Firefighters Warn About Carbon Monoxide Dangers From Heat Sources

With a dangerous cold snap on its way later this week, now is a good time make sure you have carbon monoxide detectors or check the ones you already have. The Tulsa Fire Department said carbon monoxide poisoning kills more than 400 people each year.

Monday, December 19th 2022, 9:49 pm



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With a dangerous cold snap on its way later this week, now is a good time make sure you have carbon monoxide detectors or check the ones you already have.

The Tulsa Fire Department said carbon monoxide poisoning kills more than 400 people each year.

“It’s a silent killer. You have no idea it’s in the house,” said Lynn Hall, Tulsa.

Lynn Hall lived in her former home for months without knowing she was being poisoned by carbon monoxide.

She and her husband Mike were sick, fighting off fatigue and fogginess.

“We eventually got so sick that we decided to call the city and they came in to test the unit. And they immediately got us out. Because they said that the little Richter or whatever little thing is went way over past where it was supposed to be," said Lynn.

Mike died earlier this year, and Lynn said carbon monoxide poisoning was a factor.

“You have to be extremely careful to be sure that you’ve got everything that you need to do to be safe for yourself,” said Lynn.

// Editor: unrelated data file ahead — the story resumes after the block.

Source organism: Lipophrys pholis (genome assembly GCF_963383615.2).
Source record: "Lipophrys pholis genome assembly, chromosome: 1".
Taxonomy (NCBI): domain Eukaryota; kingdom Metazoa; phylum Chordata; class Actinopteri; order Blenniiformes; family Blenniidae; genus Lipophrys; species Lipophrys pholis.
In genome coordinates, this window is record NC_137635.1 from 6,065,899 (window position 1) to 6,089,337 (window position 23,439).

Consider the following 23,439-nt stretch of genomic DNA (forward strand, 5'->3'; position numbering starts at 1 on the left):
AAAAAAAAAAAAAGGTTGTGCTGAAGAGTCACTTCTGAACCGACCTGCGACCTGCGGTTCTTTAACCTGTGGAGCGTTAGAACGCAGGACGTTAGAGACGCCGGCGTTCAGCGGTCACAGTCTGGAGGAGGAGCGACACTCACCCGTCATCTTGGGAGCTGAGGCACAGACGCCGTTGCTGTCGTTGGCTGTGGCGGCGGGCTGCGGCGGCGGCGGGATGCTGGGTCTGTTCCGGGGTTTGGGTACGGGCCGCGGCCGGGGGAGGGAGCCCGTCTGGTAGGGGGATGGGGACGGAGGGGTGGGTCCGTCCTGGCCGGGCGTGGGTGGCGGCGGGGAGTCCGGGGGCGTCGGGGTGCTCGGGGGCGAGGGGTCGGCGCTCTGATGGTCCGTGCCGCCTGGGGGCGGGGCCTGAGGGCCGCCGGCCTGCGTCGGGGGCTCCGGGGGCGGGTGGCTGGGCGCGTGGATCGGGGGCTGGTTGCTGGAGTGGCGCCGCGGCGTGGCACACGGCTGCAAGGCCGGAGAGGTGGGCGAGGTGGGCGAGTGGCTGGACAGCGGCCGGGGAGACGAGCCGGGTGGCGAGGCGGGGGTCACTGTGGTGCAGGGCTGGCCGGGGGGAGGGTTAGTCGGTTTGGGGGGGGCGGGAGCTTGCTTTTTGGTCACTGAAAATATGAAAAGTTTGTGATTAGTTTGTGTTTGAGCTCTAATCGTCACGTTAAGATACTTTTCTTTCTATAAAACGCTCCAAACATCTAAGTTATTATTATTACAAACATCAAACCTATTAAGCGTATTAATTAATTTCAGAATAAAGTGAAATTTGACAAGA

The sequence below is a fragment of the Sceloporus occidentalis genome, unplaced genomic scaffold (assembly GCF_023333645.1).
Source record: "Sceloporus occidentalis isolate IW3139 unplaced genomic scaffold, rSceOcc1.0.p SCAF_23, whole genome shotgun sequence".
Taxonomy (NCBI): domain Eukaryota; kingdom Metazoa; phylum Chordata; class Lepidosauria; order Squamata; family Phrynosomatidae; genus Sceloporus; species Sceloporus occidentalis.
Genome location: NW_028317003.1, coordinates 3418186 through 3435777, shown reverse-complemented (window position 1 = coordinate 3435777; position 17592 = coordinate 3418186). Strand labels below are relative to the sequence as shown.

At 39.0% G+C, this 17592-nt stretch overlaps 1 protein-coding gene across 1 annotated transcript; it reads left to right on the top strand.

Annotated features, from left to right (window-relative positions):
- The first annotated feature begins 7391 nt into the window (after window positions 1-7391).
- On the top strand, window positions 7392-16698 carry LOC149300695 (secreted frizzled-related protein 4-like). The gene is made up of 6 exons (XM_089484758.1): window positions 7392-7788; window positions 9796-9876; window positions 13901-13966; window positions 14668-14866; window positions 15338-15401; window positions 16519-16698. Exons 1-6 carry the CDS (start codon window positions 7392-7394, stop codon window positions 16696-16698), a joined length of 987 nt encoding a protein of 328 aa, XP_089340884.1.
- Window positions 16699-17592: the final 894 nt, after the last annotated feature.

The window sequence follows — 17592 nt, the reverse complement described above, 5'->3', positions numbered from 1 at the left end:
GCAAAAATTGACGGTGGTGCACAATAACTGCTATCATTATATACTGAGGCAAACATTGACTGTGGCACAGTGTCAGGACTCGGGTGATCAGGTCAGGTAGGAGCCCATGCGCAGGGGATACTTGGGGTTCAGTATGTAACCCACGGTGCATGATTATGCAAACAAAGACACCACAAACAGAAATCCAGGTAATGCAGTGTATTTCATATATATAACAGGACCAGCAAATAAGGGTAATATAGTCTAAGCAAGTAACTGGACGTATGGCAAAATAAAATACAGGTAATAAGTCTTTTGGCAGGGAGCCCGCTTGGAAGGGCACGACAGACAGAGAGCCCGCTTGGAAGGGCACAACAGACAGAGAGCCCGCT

Firefighters said proper ventilation is even more important during the holiday season when the kitchen stove is being used for a long time.

“Whenever you use any sort of device, for supplementary heat, is to always use it in a well vented area,” Lt. Tim Ingram, Tulsa Fire Department.

Carbon monoxide is a colorless and odorless poison gas. Unless you have a CO detector, you might not know it's in your home.

Experts said you should call 911 when you're nauseous, vomiting, losing your balance, and getting confused.

“We’ve got instruments on all of our trucks that can check to see what the CO levels are in a home. And if need be, we also have a hazardous response team that can come with a little more technical instruments to and devices to check those out," Lt. Ingram.

Lynn said just take the time to check your detectors, because carbon monoxide poisoning can become deadly in just a few minutes.

“Change those batteries out. Because a life is a life. And when they’re gone, there’s no coming back,” said Lynn. 

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